Got it. Then you won’t be able to buy one membership and use it at the other Atlanta-area museums, but if you buy, for example, a Tellus membership, you might be able to use it for free admission to a museum in Kentucky, Memphis, or DC. Most DC museums are free, but the National Children’s Museum at National Harbor (just over the river in MD) is not and I think they probably participate in both association’s programs. MSI in Chicago is an ASTC member as well, and that place is awesome! Lots to enjoy for both kids and adults there. If you do road trip up, be sure to spend a day or two at the museums downtown too — the Field Museum, Adler Planetarium, and the Shedd Aquarium are all next to each other, and the Chicago Children’s Museum is pretty close to those too. Field, Adler, and CCM are all ASTC members, and I’m sure CCM is in ACM (others may be too). Indianapolis CM is a member of both associations too.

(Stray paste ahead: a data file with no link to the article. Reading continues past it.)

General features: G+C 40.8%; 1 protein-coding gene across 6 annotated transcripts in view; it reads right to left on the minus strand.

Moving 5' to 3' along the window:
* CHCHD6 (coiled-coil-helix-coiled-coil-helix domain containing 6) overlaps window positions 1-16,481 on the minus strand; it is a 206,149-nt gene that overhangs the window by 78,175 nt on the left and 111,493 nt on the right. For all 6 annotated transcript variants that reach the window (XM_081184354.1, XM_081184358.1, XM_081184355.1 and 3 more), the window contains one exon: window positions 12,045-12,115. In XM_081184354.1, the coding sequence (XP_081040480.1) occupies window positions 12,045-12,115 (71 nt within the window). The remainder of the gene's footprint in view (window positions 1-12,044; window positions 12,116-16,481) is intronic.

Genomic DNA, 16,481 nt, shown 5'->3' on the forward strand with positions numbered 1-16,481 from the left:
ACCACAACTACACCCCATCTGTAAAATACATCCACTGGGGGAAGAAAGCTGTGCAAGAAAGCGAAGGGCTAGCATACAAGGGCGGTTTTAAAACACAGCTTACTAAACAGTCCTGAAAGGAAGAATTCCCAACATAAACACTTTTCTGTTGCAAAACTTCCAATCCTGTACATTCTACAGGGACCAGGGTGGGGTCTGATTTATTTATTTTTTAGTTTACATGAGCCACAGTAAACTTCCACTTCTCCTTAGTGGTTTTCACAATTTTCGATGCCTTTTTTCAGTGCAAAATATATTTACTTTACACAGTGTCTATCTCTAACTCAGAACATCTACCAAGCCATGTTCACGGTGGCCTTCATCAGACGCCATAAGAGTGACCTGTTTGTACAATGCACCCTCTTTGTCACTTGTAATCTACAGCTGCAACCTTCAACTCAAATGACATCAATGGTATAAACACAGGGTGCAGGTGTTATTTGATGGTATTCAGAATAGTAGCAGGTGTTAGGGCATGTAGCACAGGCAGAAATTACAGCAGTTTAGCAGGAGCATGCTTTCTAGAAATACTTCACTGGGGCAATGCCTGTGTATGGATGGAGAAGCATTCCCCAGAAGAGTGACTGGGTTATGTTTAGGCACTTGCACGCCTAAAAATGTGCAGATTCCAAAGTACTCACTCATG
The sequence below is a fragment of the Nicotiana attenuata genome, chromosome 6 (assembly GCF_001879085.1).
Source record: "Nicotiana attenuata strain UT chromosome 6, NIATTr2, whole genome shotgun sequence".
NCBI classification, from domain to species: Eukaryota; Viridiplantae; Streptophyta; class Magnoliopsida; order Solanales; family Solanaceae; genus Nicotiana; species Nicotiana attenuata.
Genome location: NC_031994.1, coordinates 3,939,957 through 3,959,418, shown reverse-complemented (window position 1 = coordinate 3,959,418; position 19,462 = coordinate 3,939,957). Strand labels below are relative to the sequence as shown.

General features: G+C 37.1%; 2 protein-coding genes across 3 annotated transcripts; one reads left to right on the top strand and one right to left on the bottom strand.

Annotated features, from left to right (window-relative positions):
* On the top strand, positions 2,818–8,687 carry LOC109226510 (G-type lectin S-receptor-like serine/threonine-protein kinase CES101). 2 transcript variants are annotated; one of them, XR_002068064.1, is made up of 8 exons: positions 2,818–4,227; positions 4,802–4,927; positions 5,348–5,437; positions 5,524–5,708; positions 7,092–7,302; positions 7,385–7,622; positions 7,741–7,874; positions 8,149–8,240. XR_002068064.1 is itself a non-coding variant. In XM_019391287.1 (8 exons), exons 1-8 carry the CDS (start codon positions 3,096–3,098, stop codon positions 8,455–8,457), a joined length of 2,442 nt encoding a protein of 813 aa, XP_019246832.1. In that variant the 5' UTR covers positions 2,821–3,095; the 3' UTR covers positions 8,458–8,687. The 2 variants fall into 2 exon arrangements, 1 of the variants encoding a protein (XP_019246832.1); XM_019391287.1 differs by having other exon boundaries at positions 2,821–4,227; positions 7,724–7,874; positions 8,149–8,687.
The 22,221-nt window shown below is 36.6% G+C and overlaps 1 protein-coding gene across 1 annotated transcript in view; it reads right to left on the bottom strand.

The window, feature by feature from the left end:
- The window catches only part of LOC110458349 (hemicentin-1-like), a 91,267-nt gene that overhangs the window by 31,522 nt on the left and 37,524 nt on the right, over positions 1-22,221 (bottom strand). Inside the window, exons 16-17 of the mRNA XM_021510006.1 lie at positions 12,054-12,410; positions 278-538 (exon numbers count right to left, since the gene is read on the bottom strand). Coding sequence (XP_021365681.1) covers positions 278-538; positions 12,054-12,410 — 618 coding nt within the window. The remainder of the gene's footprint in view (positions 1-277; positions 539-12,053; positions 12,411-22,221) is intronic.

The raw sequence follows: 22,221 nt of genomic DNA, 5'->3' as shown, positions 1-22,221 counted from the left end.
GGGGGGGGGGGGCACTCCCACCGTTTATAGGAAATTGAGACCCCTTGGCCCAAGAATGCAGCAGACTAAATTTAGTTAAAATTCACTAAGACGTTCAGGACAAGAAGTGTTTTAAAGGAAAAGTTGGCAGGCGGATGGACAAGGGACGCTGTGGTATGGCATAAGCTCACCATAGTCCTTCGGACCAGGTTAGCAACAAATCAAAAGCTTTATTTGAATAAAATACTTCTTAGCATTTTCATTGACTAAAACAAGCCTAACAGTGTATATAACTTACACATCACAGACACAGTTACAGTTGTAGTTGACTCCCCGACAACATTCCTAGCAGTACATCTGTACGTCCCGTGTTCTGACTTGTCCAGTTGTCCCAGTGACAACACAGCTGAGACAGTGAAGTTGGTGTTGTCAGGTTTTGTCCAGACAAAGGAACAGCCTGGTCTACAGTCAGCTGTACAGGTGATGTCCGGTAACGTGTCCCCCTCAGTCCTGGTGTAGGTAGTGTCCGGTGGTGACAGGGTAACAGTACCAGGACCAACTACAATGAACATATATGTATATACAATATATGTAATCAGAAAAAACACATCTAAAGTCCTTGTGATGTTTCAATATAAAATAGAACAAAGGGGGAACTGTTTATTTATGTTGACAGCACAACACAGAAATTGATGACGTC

Wayne

June 11th, 2010
12:50 pm

We have the ACM membership up here in Mass. and it works out really well for us. I think that’s a great program.

Ruben Arvizu

June 11th, 2010
9:55 pm

He was a man of the century. His voice will be remembered together with his warnings of the terrible things we are doing to the Water Planet. His legacy continues living through the work of his son Jean-Michel and his Ocean Futures Society. Cheers for Captain Cousteau!.